The former first lady Hillary Clinton has all chances to win the 2008 presidential race. In setting her pre-election campaign she seems to beat all her rivals.
She is so strong, in fact, that the race has become about her. And Democratic operatives from presidential campaigns past and present say the only way for any other candidate to win the nomination is to make an even stronger case against her.
"If this were a wedding, we'd be at the 'speak now or forever hold your peace' part," said Steve McMahon, who advised Howard Dean in 2004. "If you're a candidate hoping to get past her, the time for nuance and veiled references has passed."
There is always the chance that Clinton could make an error in the next couple of months that would hurt her chances. Some argue that her vote against Iran at a time when anti-war Democrats are concerned about war there has the potential to damage her standing.
But Democratic insiders, including some working on various 2008 campaigns who spoke on condition of anonymity, agree that barring a major stumble, Clinton is all but sure to win the nomination if she wins the opening contest in Iowa . She is polling well in the states that follow, and no one else would be able to challenge her unless an Iowa loss made her look vulnerable.
"If Hillary wins Iowa , she can practically start shopping for a running mate," said California-based Democratic strategist Dan Newman.
But that's a big if. Clinton has called Iowa her "hardest state," and it's the best - some say only - chance her opponents have to get past her.
"At this point the trailing candidates need to not only catch a huge wave, they also need one to crash on top of Hillary," Newman said. "They need to upend the conventional wisdom that is gelling among donors and others that she can't be stopped, and they need to prove it in Iowa ."
The most recent polls in the state show a close race among Clinton and fellow Sens. John Edwards and Barack Obama.
Edwards has been making a more vigorous case recently against Clinton's ability to win a general election. He hs also led criticisms of her that have been picked up by other candidates - that she's too connected to lobbyists and that her vote to declare the Iranian Revolutionary Guard a terrorist organization could be a repeat of her mistake in voting for the Iraq war.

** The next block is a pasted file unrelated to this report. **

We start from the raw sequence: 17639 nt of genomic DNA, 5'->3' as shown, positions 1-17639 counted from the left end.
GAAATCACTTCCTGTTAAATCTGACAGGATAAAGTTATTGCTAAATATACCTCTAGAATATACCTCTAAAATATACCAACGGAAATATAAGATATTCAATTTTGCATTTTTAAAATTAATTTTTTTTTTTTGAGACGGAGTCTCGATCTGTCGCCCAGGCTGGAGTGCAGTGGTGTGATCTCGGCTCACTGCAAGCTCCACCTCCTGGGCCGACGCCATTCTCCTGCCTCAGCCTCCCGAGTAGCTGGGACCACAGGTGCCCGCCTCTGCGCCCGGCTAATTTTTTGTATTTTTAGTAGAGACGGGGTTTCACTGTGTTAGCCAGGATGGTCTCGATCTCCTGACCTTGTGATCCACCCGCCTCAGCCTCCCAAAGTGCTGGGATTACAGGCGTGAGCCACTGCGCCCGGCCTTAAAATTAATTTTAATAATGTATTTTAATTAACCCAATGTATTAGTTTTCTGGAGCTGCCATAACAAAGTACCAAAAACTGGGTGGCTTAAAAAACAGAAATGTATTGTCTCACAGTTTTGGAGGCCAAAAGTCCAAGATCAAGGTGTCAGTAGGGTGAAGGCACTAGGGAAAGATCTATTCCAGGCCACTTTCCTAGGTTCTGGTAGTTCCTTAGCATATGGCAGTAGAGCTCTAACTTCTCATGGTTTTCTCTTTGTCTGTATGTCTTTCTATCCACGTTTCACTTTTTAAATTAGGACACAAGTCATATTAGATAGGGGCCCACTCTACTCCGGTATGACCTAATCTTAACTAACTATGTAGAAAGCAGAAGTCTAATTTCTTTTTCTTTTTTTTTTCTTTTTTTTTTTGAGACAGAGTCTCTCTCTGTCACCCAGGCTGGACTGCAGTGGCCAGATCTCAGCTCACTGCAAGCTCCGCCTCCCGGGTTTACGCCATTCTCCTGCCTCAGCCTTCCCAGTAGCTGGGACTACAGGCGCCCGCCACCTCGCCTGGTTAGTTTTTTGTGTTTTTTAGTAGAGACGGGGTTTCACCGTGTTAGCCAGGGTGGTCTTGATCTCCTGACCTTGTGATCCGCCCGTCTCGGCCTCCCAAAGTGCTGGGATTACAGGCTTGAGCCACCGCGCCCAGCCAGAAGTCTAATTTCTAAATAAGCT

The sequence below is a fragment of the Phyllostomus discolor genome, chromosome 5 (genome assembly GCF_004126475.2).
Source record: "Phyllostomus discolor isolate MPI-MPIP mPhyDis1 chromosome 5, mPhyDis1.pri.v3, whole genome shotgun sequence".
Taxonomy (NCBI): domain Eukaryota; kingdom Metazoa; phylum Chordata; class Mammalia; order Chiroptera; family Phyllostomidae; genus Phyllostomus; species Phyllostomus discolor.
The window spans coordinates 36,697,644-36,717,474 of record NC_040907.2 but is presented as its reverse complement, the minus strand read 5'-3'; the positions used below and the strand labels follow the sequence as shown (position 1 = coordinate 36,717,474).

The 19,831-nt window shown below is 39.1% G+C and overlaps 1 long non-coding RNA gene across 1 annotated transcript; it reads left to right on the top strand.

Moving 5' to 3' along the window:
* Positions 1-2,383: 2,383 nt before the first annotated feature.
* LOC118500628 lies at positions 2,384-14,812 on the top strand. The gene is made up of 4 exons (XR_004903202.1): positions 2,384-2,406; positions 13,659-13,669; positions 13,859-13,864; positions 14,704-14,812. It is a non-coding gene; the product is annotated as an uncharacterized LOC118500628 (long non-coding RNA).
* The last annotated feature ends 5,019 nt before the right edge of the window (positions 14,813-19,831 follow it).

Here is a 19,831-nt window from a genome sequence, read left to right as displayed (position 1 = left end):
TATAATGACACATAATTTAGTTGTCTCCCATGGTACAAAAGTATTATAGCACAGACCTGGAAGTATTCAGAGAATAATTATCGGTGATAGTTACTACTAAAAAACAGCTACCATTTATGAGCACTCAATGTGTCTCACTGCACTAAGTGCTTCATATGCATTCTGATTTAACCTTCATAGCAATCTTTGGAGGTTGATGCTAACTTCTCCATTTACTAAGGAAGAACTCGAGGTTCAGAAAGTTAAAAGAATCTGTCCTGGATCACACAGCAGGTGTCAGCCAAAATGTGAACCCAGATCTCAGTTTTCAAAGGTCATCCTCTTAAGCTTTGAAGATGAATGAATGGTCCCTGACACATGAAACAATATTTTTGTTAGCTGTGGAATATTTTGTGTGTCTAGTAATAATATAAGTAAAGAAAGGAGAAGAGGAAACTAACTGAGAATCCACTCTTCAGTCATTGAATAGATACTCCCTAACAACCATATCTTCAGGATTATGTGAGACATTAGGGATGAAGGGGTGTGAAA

Those criticisms haven't hurt her yet, but they could as more people begin to pay closer attention in the closing days of the race. Some advise that the Clinton campaign should consider fighting back against Edwards or anyone else who takes her on so directly.
"While Edwards is attacking her as being unelectable, the GOP (Republican Party) is also saying she is polarizing and out of the mainstream," said Donna Brazile, who ran Al Gore's campaign in 2000. "Time to deck them or push back."
Joe Biden and Chris Dodd have been more aggressively criticizing her on foreign policy. Obama says there needs to be a change away from Washington insiders while generally avoiding mention of her name.
And at a time when Obama needs to be winning voters away from Clinton, instead he has been playing defense. Just this week he's been under fire from gay activists who objected to a participant in his gospel concert series, and his campaign agreed to return some donations after The Washington Post reported that they came from children.
Most of those interviewed say Obama needs to get tougher on Clinton .
"I don't buy this `Politics of Hope' means you can't engage the next candidate," said strategist Jamal Simmons. "People want to be hopeful, but people want to know you are tough enough to win and you are tough enough to lead the country."
In comparison to Obama, Simmons said, "people are very clear what John Edwards is running for. He's there fighting for the working man and woman, and he's taking his shots. Even at some times he may seem to the outside world to be too strident and hitting it too hard. But he's hitting, and people respect that."
But some inside the Clinton and Obama camps think it would be a mistake for Obama to go on the attack in a multi-candidate race. They ask: Why not sit back and let Edwards and others try to take her down, while he tries to rise above?
"I think with name ID as high as Senator Clinton's, there is little new information about her that would change voter's minds," said Erik Smith, who worked for Dick Gephardt in 2004. "A candidate can move late in Iowa if making a strong case for themselves as the best candidate to win the general."
That happened in the last Iowa presidential primary. In 2004, Dean was the front-runner, and Gephardt went after him hard. Dean and Gephardt fell into third and fourth place respectively in the caucus, behind John Kerry and Edwards.
"Her opponents will have opportunities to slow her down, but the risks of doing what that will take come at a considerable risk," said Democratic consultant Michael Feldman, who works for Gore. He is not aligned with any campaign this election cycle, but has donated to Clinton. "Take Senator Obama, for example. It's hard to slash and burn when you have said that you want to move beyond negative campaigning. He runs a serious risk of undermining his brand."
And there is no indication it would work since she has done well with what has come at her so far. "There is no doubt that she will be tested, but she is running the kind of campaign that indicates her ability to roll through those inevitable challenges," Feldman said.